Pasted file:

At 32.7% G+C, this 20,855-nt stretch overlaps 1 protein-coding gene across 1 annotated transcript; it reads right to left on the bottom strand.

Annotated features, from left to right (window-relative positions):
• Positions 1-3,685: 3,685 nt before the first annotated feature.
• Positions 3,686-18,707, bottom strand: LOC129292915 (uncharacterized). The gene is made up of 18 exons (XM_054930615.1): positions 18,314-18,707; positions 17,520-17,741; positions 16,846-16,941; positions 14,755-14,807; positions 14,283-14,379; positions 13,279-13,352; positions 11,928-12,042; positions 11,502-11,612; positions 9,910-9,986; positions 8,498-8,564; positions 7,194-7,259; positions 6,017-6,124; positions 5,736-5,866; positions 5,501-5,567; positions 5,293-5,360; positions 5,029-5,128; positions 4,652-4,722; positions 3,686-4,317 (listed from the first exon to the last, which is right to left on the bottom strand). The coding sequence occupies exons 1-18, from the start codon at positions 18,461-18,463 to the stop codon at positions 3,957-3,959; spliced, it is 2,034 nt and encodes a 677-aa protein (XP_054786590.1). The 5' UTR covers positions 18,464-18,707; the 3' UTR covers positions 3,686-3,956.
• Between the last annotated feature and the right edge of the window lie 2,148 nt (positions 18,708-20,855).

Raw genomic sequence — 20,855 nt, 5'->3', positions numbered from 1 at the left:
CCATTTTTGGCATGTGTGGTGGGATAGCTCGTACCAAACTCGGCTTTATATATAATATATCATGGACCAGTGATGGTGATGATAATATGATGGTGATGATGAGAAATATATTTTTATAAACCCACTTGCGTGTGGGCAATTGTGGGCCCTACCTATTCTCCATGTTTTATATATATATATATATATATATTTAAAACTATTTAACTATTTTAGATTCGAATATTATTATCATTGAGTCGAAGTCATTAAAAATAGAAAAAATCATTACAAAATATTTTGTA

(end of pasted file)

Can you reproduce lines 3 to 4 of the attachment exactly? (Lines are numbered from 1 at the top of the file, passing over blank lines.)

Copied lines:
• Positions 1-3,685: 3,685 nt before the first annotated feature.
• Positions 3,686-18,707, bottom strand: LOC129292915 (uncharacterized). The gene is made up of 18 exons (XM_054930615.1): positions 18,314-18,707; positions 17,520-17,741; positions 16,846-16,941; positions 14,755-14,807; positions 14,283-14,379; positions 13,279-13,352; positions 11,928-12,042; positions 11,502-11,612; positions 9,910-9,986; positions 8,498-8,564; positions 7,194-7,259; positions 6,017-6,124; positions 5,736-5,866; positions 5,501-5,567; positions 5,293-5,360; positions 5,029-5,128; positions 4,652-4,722; positions 3,686-4,317 (listed from the first exon to the last, which is right to left on the bottom strand). The coding sequence occupies exons 1-18, from the start codon at positions 18,461-18,463 to the stop codon at positions 3,957-3,959; spliced, it is 2,034 nt and encodes a 677-aa protein (XP_054786590.1). The 5' UTR covers positions 18,464-18,707; the 3' UTR covers positions 3,686-3,956.